We start by bringing you a celebration of the most famous book of that period: the Moby-Dick Marathon. The New Bedford Whaling Museum celebrates the 25th anniversary of this 24-hour-long annual event held in the museum. Editorial Nascimento have previously worked with the Museum to produce a simultaneous Portuguese language version of the marathon.
This year, in these unique circumstances, the Moby-Dick Marathon moves online, giving many thousands the chance to share this intimate occasion. In association with the British Library we bring you this unique opportunity to take part in this non-stop reading.”
Join the Americas blog again tomorrow to hear from more people about how Moby Dick has influenced them, and join in watching the livestream of the Moby-Dick Marathon.
Prodcued by the New Bedford Whaling Museum and presented by Editorial Nascimento in association with the British Library.
30 July 2020
This blog by Grzegorz Kosc is part of a special Summer Scholars blog series highlighting the recent research Eccles Centre awards have supported across Caribbean, Canadian and US collections.
The British Library has a truly unique collection of recorded interviews with friends, associates, and spouses of the celebrated American confessional poet Robert Lowell (1917–1977) (the collection can be most effectively searched through the Sound and Moving Image Catalogue, C939/01–53). The interviews were conducted and recorded in 1979 by poet and editor Ian Hamilton in preparation, first, for a BBC2 television programme about Lowell in the Lively Arts series, broadcast in February 1980, and, second, for Robert Lowell: A Biography (1982). The interviewees include, for instance, Frank Bidart, his close friend and assistant who was to become a famous poet himself; his editor at Faber and Faber, Charles Monteith; Jonathan Raban, Frank Parker, William Alfred, and Eugene McCarthy. The subjects even include Mrs Dignam, a cleaner in Castletown House where he and his third wife, Lady Caroline Blackwood, moved shortly before they broke up, and who was the last person to see Lowell before his death. Two interviews Hamilton conducted with Lowell’s two wives, Elizabeth Hardwick, and Blackwood herself, crown the collection.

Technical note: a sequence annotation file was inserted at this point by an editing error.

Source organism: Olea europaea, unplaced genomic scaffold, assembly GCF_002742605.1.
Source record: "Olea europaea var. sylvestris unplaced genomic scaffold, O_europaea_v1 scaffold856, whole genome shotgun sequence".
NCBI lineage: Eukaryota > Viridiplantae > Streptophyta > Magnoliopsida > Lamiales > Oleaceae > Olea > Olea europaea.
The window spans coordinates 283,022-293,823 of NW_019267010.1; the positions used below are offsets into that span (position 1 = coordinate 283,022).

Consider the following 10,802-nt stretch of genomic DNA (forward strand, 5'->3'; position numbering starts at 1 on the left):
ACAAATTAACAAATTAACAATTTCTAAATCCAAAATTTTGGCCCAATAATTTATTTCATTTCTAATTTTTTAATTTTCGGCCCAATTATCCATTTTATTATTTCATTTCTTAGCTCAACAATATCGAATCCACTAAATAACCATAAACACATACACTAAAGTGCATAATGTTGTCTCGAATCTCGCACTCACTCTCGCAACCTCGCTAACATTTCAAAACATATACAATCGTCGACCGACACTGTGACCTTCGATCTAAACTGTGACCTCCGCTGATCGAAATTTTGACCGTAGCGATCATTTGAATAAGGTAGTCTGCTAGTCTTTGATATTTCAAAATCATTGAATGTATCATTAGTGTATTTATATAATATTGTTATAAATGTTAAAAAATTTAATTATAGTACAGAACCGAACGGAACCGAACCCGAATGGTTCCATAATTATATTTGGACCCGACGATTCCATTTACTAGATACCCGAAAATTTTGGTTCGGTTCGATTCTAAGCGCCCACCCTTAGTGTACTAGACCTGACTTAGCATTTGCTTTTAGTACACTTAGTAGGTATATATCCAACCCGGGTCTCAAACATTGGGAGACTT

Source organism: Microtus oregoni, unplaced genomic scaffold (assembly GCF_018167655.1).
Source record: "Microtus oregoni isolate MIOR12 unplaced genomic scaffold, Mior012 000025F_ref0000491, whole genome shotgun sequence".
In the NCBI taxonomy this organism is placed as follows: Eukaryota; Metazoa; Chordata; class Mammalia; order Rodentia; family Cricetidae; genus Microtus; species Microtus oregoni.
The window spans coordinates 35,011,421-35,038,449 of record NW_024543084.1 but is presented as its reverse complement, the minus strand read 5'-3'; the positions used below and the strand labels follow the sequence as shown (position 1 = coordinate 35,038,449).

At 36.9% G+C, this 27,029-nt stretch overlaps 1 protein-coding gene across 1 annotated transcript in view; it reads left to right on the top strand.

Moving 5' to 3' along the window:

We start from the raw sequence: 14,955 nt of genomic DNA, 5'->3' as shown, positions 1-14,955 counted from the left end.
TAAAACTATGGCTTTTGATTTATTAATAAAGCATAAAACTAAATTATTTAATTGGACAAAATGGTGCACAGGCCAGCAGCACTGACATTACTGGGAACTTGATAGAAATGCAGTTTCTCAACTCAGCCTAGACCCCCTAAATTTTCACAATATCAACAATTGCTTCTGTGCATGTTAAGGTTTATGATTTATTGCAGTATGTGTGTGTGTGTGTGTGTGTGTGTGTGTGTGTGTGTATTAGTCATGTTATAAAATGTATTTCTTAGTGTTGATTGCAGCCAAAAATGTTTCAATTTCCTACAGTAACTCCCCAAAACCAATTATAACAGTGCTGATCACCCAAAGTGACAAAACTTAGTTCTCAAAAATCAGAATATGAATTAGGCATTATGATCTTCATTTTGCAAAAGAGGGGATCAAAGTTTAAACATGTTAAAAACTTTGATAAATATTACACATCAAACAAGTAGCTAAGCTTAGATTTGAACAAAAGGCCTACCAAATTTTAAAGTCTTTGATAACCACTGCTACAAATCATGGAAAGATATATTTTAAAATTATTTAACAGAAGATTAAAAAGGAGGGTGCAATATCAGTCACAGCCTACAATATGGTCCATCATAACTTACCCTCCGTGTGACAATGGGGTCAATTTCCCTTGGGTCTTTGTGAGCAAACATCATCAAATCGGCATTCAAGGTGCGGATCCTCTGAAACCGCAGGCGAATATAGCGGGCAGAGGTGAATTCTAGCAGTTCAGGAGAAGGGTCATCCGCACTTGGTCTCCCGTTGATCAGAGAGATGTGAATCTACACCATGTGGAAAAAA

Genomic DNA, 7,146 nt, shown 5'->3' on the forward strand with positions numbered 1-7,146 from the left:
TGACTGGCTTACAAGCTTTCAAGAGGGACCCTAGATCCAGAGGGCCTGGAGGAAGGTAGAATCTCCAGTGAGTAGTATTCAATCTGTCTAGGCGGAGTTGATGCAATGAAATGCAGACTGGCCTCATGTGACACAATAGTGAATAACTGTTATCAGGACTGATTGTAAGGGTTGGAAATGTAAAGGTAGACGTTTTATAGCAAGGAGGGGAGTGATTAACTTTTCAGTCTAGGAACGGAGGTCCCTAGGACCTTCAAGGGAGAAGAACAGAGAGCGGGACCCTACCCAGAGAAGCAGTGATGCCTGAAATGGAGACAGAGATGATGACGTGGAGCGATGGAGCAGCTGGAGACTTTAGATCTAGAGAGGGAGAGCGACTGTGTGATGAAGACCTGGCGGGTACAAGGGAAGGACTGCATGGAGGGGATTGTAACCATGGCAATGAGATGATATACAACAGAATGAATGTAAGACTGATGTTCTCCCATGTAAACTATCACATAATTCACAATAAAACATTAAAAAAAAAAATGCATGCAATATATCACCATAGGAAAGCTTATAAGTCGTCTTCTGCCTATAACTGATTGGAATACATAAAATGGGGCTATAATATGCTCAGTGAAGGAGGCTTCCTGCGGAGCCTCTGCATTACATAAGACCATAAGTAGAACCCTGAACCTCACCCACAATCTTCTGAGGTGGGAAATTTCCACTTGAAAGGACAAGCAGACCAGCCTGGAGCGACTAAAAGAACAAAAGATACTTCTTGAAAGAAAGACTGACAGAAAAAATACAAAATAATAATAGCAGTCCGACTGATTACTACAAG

The interviews have never been published or transcribed for a print publication. It’s unclear how their revelations informed or impacted Hamilton’s final narrative for, when one listens to them, they continue to sparkle with surprises. They can be accessed only by visiting the Library. Though they are fully digitized from original compact cassettes, they can be heard out only from the Library’s computers and therefore are not easily accessible to Lowell scholars usually swarming on the other side of the Atlantic where all the major Lowell archival collections are housed—that is, at the Houghton, Harvard and the Harry Ransom Center in Austin, Texas. Hamilton’s tapes in London remain largely unexamined. Lowell scholars make a mental note of their existence but few seem to have made the journey. Only the most painstaking of researchers—like Saskia Hamilton, the editor of Lowell’s letters, or Kay Redfield Jamison, the author of his psychobiography Robert Lowell: Setting the River on Fire—got around to listening to them.
The continuing neglect of the recordings by researchers is regrettable because they are rich in more ways than one. It’s a trove of portraits of people from Lowell’s circle and of revelations about the poet’s late life in England. One is struck, for instance, by the personality and the peculiar, odd conversational talent of Francis Stanley Parker, one of Lowell’s closest and oldest friends, a Cambridge, Mass.-based artist who did all of the frontispieces for Lowell’s volumes. One is drawn into Jonathan Raban’s detailed and intimate account of his days he spent with the Lowells at Blackwood’s mansion Milgate Park in Kent.